This, to my utter humiliation, pretty much describes my entire summer. I watch people pass by the window of my apartment off to do constructive things, and I continue watching TV on my computer while cleaning a seemingly endless number of rhetorical utility closets, ostensibly on the way to sit down and write for an hour — but the hour for writing never comes. And then I begin to get depressed and it is doubly hard to do anything while depressed.
I am only able to write this now because I have started a new job. I am in professional development all week at The Chicago High School for the Arts, where I will teach journalism in the fall. This is basically my fantasy job and I am totally enamored with the school, so getting to show up every morning at 9 a.m. to sit through an hours-long training on basic attendance-tracking software is, frankly, dreamy. I prefer being busy. I like decisions throughout the day to be mostly made for me so I can simply go through the motions, tire myself out, and go to bed. Having a lot of obligations during the day frees up all my willpower for writing for pleasure.
Willpower may be at the center of the struggle. Science teaches us that willpower is a limited resource — think of it as a muscle that can get tired, like your arms when you’re doing push-ups.* A whole day of unstructured time is like a whole day for push-ups. I know I am supposed to keep making good and healthy decisions all day long, but there’s a point at which that begins to feel impossible. As a female-bodied person perpetually thinking about and dealing with her weight, I put most of my willpower into working out and eating well on days with unstructured time. At some point, I don’t feel strong enough to be a writer.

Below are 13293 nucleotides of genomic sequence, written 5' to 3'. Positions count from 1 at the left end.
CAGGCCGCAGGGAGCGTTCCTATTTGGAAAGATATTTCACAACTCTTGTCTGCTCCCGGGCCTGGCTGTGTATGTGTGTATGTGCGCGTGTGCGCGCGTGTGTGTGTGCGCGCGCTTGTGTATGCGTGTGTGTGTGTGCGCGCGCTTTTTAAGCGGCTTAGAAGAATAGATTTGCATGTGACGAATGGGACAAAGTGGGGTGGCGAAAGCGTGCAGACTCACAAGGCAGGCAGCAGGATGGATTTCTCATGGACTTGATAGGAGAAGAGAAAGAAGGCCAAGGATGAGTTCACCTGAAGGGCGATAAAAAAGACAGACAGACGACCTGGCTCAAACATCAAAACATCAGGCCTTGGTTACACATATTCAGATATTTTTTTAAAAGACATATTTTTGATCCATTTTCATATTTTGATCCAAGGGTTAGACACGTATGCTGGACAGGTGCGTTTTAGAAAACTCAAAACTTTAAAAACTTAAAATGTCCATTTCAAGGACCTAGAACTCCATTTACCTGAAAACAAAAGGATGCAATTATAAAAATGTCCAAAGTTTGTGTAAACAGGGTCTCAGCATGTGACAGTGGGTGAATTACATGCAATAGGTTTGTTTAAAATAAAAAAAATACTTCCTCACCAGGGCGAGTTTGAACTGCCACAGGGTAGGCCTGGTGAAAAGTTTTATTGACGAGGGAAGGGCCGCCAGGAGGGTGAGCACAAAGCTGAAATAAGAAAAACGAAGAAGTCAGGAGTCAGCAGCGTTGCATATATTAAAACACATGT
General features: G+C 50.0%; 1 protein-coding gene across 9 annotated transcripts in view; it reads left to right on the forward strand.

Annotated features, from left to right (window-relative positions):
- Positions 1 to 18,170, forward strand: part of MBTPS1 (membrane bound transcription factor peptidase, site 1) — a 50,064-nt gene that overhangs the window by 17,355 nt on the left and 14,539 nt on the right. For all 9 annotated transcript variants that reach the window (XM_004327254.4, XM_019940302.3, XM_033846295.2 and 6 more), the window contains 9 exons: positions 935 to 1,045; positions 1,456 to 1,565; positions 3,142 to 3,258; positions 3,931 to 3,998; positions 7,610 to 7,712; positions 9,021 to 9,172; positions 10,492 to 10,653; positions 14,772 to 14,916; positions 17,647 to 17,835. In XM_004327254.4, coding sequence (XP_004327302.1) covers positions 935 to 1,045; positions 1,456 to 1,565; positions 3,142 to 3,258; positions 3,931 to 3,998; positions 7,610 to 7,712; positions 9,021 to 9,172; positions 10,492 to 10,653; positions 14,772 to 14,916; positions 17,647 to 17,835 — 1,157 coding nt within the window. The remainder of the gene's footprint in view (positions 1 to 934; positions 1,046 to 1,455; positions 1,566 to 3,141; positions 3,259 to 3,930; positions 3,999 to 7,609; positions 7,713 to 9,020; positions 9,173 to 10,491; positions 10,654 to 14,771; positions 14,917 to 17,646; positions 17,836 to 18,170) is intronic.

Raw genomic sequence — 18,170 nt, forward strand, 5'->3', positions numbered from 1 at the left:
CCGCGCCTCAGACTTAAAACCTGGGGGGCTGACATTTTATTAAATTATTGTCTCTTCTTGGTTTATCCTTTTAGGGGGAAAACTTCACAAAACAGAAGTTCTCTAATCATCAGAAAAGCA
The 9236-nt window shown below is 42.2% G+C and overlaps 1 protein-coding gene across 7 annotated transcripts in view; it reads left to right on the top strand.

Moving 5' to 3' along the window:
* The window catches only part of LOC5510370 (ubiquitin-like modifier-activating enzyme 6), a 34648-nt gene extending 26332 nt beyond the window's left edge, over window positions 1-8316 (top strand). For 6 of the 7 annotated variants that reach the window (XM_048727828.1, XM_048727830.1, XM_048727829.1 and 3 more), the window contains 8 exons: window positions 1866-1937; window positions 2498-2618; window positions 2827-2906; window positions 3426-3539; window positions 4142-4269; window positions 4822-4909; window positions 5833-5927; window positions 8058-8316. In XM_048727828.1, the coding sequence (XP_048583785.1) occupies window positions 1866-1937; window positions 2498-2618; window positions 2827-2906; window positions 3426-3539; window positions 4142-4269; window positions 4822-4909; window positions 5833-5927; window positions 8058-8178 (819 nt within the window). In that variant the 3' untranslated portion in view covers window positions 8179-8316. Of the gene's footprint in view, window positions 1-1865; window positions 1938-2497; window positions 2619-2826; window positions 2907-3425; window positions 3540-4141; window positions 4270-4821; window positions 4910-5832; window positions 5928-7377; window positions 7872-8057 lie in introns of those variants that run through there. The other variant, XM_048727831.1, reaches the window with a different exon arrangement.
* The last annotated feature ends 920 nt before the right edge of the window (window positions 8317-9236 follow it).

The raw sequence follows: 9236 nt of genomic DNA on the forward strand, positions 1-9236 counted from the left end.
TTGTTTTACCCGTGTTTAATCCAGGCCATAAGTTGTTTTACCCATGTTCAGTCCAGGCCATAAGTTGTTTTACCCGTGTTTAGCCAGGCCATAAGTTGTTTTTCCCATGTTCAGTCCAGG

I recognize that this is about the whiniest thing in the world to articulate. “Oh, wah wah wah, I’m a wittle baby and it’s sooooo hard for me to not have a JOB during the day.” When I read O Magazine (monthly, in the bath, like an addict), I learn that I am supposed to have literally no free time and feel constantly stressed out by my job, or by all the things I have to do. I do have a long and itemized list of things that must get done, and the list does stress me out, but O Magazine tends not to acknowledge the curse of unstructured time. It acts like all women dream of having in the world is a whole day to do whatever they want. A whole day to do whatever I want — in my house, where all the utility closets spring out at me like glaring prom night zits — is my personal hell.
I write this because I know I am not alone. I am not the only one on earth who needs a structured job with deadlines and meetings in order to do the unstructured, wild, and creative work of Artist. Maybe Murakami can hold himself accountable to his novel-writing self, but not everyone works that way. Some of us need quiet, stolen hours, where our writing doesn’t feel so much like a job, but more like a rare gift to be taken when no one is looking.
*I think. I’ve never done more than one push-up.